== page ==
An Entirely Hilarious Letter To The Guardian On Angus Deaton’s Inequality Inquiry For The IFS

7
903

I am not all that hopeful about Angus Deaton’s plan to research inequality for the IFS. I’ve said so, elsewhere:

If our starting point, our input into our analysis, is that US median wages have been static this past five decades then we’re simply not going to end up with an accurate portrayal of current inequality. After all, garbage in, garbage out isn’t restricted to computing. We’re willing to be pleasantly surprised by the IFS Deaton examination of inequality. But we don’t think we will be. We expect the inputs to their musings to be the incorrect yet currently fashionable and that’s really not a good way to be doing science.

And then today we’ve got this quite lovely letter in The Guardian:

However, there is widespread concern about the composition of this review’s “expert panel”, which has a majority of white economists. Although the panel includes an expert on health inequalities, none of the world’s leading experts on the health and psychosocial effects of income inequality itself are included, nor is there expertise in the spatial aspects of inequality. And there is a conspicuous absence of world-leading economists for whom income inequality is their primary focus – no Piketty, no Stiglitz, no Galbraith, no Frank, no Fitoussi, no Palma, no Chang, no Milanovic. Sir Angus Deaton, leading the review, stated in the journal Science in 2014 that he “get[s] angry” about the theory that inequality has psychological and social effects on health – perhaps he has changed his mind now that his own research has uncovered rising deaths from addiction and suicide in the US, but there are many researchers with much greater depth in this area. Even more troubling, there is no ethnic minority representation on the “expert panel”, no people with lived experience of inequality, no representatives of charities, trade unions or other NGOs. The number of disciplines represented is also small, although the impact of inequality goes far beyond economics.

We, and others, have been researching, educating and campaigning on inequality for many years, we understand the issues and we know what needs to be done. We cannot wait five years for a report from a worryingly elitist review. Getting policymakers and politicians to tackle inequality will require grassroots support from those most affected and is needed urgently.

The argument being, who the hell needs research anyway? We’ve already done it and so there. And, you’ve not included any of us in your research team. So, they might be unburdened by our own prejudices.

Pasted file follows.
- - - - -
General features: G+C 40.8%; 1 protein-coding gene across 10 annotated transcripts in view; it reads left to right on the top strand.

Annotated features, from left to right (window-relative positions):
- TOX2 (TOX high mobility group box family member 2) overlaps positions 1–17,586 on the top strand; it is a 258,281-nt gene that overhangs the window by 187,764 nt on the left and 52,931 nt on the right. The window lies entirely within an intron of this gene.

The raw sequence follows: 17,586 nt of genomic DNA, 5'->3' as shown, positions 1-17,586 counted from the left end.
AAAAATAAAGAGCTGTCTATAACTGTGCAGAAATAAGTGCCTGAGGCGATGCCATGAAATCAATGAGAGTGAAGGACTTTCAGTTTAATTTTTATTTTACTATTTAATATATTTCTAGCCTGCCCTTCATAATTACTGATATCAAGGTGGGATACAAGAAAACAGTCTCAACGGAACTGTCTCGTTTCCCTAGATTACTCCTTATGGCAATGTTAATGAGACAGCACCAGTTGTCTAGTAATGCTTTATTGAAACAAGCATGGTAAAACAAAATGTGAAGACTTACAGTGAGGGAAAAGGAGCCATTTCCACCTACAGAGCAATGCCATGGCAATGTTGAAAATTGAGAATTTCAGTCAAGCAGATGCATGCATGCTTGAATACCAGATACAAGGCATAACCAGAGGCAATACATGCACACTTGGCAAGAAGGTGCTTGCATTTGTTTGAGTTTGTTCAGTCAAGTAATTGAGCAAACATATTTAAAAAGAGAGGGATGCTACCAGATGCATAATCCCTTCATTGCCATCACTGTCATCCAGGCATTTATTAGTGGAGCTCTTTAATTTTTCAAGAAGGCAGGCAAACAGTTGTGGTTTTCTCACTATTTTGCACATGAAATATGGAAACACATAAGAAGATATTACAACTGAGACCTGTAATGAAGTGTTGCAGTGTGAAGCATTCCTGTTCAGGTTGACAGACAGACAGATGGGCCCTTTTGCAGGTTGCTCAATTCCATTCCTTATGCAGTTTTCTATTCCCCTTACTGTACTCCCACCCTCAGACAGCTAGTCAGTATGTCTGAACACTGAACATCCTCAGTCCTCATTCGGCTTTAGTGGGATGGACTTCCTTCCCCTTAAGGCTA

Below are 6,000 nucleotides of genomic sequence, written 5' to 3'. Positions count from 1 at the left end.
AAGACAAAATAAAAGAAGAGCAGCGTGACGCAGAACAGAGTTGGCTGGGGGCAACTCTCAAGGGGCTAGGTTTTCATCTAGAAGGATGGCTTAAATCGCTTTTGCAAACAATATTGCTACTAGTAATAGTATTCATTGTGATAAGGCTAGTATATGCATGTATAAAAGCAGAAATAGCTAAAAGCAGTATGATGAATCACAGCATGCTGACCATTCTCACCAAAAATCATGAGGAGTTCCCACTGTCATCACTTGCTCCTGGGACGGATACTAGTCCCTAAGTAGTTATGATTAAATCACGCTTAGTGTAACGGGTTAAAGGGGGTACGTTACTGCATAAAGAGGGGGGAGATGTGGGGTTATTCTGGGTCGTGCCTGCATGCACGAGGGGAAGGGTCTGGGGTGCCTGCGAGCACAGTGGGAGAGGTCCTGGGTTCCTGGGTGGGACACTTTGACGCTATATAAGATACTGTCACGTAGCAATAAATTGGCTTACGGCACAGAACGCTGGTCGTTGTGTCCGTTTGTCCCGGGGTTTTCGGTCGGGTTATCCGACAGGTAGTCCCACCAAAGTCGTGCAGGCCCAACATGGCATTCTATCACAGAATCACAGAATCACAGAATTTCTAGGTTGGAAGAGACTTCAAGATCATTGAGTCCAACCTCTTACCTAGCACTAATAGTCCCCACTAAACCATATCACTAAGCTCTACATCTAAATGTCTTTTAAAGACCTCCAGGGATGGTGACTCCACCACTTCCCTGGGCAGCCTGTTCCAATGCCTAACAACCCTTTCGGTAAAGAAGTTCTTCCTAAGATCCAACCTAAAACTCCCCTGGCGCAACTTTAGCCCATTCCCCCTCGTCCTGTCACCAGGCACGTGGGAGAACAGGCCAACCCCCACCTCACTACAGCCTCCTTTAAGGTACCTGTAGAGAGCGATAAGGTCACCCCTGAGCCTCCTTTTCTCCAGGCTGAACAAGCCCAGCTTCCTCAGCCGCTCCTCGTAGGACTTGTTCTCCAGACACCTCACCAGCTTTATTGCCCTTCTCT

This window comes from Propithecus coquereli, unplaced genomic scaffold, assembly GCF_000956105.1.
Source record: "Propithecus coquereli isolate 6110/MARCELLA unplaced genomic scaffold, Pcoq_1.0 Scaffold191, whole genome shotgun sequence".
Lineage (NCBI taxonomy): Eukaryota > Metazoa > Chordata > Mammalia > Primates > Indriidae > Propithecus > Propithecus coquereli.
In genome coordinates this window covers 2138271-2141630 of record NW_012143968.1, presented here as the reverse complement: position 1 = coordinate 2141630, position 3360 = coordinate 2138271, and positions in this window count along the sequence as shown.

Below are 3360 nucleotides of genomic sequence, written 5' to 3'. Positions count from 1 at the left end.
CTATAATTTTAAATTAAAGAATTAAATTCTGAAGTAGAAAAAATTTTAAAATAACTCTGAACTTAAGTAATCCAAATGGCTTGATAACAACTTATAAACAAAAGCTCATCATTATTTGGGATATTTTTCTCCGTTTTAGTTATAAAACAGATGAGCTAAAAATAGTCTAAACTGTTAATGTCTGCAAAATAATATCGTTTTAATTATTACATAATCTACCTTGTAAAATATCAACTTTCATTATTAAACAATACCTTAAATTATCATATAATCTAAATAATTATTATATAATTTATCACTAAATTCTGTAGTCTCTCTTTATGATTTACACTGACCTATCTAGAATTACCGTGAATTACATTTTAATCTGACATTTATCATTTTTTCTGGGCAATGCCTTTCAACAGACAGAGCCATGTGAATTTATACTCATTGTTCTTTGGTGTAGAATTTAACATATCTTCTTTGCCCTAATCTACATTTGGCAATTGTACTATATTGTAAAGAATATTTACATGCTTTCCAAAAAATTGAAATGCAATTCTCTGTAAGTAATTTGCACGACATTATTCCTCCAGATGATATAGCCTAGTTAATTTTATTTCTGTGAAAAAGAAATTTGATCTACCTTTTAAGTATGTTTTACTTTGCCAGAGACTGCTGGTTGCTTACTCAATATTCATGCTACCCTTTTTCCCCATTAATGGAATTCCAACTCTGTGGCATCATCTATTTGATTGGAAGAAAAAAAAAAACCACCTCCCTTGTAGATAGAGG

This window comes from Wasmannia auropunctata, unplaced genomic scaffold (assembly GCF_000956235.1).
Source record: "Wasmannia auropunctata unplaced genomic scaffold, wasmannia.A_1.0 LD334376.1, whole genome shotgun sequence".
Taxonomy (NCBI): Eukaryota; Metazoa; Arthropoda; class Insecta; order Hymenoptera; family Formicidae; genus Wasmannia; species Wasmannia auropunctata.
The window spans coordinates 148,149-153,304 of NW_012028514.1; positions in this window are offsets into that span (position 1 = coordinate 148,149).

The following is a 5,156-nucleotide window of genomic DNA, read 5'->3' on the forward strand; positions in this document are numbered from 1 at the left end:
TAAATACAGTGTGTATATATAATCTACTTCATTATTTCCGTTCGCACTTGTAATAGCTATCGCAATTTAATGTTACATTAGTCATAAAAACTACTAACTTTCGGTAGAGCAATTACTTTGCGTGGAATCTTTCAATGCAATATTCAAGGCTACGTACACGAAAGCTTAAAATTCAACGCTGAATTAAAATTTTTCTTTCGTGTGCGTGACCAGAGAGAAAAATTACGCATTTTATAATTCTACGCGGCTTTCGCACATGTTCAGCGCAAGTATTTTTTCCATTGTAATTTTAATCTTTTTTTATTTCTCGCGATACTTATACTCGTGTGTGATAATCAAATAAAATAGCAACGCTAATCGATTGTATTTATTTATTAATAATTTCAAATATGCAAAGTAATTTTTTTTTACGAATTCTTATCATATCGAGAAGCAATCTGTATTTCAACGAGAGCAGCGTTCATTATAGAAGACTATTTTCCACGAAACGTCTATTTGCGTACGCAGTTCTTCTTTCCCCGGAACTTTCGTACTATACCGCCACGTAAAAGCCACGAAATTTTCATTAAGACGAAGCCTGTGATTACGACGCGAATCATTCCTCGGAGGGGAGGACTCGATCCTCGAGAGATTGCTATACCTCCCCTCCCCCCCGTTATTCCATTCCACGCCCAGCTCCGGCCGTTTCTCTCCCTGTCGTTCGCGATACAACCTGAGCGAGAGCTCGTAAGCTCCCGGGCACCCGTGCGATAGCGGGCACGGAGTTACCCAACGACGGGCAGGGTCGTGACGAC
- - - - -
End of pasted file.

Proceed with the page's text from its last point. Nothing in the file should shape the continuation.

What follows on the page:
But what makes it hilarious is the list of signatures:

Kate Pickett Professor of epidemiology and research champion for justice and equality, University of York
Richard Wilkinson Emeritus professor of social epidemiology, University of Nottingham
Danny Dorling Harold Mackinder professor of geography, University of Oxford
Dr Faiza Shaheen Director, CLASS

The first two wrote the Spirit Level. You know, that book proving that inequality causes all sorts of harms. The book which has been comprehensively shown to be entire colei*. The fourth runs a trade union funded think tank – political independence anyone? – and the third is, well, Dorling’s not one known for his political impartiality, is he?

What they’re actually complaining about is that someone might research inequality and find out that it’s not as bad as is said and the effects aren’t as bad either. Which would never do now, would it, given the head of steam the concept has so far?

*Gibbon

7
Leave a Reply

avatar
4 Comment threads
3 Thread replies
0 Followers
 
Most reacted comment
Hottest comment thread
6 Comment authors
Dodgy GeezerChester DrawsLeo SavanttMohave GreenieJonathan Harston Recent comment authors
  Subscribe  
newest oldest most voted
Notify of
Matt Ryan
Guest
Matt Ryan

Follow the money.

Jonathan Harston
Guest
Jonathan Harston

I sometimes wonder if they’ve got the wrong Angus Deaton.

Dodgy Geezer
Guest
Dodgy Geezer

People talk about a ‘Carbon tax’, which is meant to counteract the ‘Social Cost of carbon’. But no one thinks about the Social Advantage of carbon – which surely is many times greater. Similarly, we should think about the social advantages of inequality. In particular, it is probably the major driver for people to better themselves and advance living standards generally. A completely equal society would have no pressure to improve at all…. Buy the way – what does ‘..nor is there expertise in the spatial aspects of inequality….’ mean? Is it some kind of requirement for public transport seating… Read more »

Chester Draws
Guest
Chester Draws

I think it means wealth is unevenly spread geographically.

Although that’s actually a bonus, reducing the effect of poverty. It’s cheaper to live in poor areas. Whereas living in London on a low wage isn’t so easy.

Dodgy Geezer
Guest
Dodgy Geezer

You can certainly live in parts of London on a low wage – though these parts are getting smaller. Immigrants manage it on grants… An interesting attempt was made to merge rich and poor areas in the town of Gloucester after WW2. It had been heavily bombed, since it was a centre for aircraft production, and the incoming Labour administration had the bright idea if rebuilding it with ‘mixed’ streets. That is, they would build one big expensive house, then two smaller cheaper houses, then a council house, and repeat that cycle along the street. What happened was that the… Read more »

Mohave Greenie
Guest
Mohave Greenie

Then they should ask Thomas Sowell to join.

Leo Savantt
Guest
Leo Savantt

That would have been a splendid idea, sadly a bit late for that now. They could, of course, refer themselves to his often beautifully crafted musings on matters just such as these which he kindly gifted to posterity, although perhaps they are too erudite, balanced and informed for them to either grasp or even countenance.